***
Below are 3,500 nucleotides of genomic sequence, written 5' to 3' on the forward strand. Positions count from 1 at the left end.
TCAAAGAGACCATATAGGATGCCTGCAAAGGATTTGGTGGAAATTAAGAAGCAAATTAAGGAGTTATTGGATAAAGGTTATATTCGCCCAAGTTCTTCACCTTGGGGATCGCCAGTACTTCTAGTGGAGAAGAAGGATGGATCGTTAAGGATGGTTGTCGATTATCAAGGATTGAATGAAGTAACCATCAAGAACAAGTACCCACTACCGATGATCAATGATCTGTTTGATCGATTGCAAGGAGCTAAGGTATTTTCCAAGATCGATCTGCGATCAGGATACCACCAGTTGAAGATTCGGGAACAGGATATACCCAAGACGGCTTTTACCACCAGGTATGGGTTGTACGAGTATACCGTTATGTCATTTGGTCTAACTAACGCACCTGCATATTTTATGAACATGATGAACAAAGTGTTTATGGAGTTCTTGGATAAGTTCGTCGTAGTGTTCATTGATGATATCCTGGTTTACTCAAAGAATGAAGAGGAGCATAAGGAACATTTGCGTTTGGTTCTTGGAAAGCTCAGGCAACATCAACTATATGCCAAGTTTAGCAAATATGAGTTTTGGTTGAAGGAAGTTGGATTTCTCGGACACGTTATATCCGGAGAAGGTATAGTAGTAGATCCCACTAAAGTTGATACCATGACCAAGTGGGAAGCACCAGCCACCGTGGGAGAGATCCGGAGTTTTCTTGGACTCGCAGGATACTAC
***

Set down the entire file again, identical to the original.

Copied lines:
Below are 3,500 nucleotides of genomic sequence, written 5' to 3' on the forward strand. Positions count from 1 at the left end.
TCAAAGAGACCATATAGGATGCCTGCAAAGGATTTGGTGGAAATTAAGAAGCAAATTAAGGAGTTATTGGATAAAGGTTATATTCGCCCAAGTTCTTCACCTTGGGGATCGCCAGTACTTCTAGTGGAGAAGAAGGATGGATCGTTAAGGATGGTTGTCGATTATCAAGGATTGAATGAAGTAACCATCAAGAACAAGTACCCACTACCGATGATCAATGATCTGTTTGATCGATTGCAAGGAGCTAAGGTATTTTCCAAGATCGATCTGCGATCAGGATACCACCAGTTGAAGATTCGGGAACAGGATATACCCAAGACGGCTTTTACCACCAGGTATGGGTTGTACGAGTATACCGTTATGTCATTTGGTCTAACTAACGCACCTGCATATTTTATGAACATGATGAACAAAGTGTTTATGGAGTTCTTGGATAAGTTCGTCGTAGTGTTCATTGATGATATCCTGGTTTACTCAAAGAATGAAGAGGAGCATAAGGAACATTTGCGTTTGGTTCTTGGAAAGCTCAGGCAACATCAACTATATGCCAAGTTTAGCAAATATGAGTTTTGGTTGAAGGAAGTTGGATTTCTCGGACACGTTATATCCGGAGAAGGTATAGTAGTAGATCCCACTAAAGTTGATACCATGACCAAGTGGGAAGCACCAGCCACCGTGGGAGAGATCCGGAGTTTTCTTGGACTCGCAGGATACTAC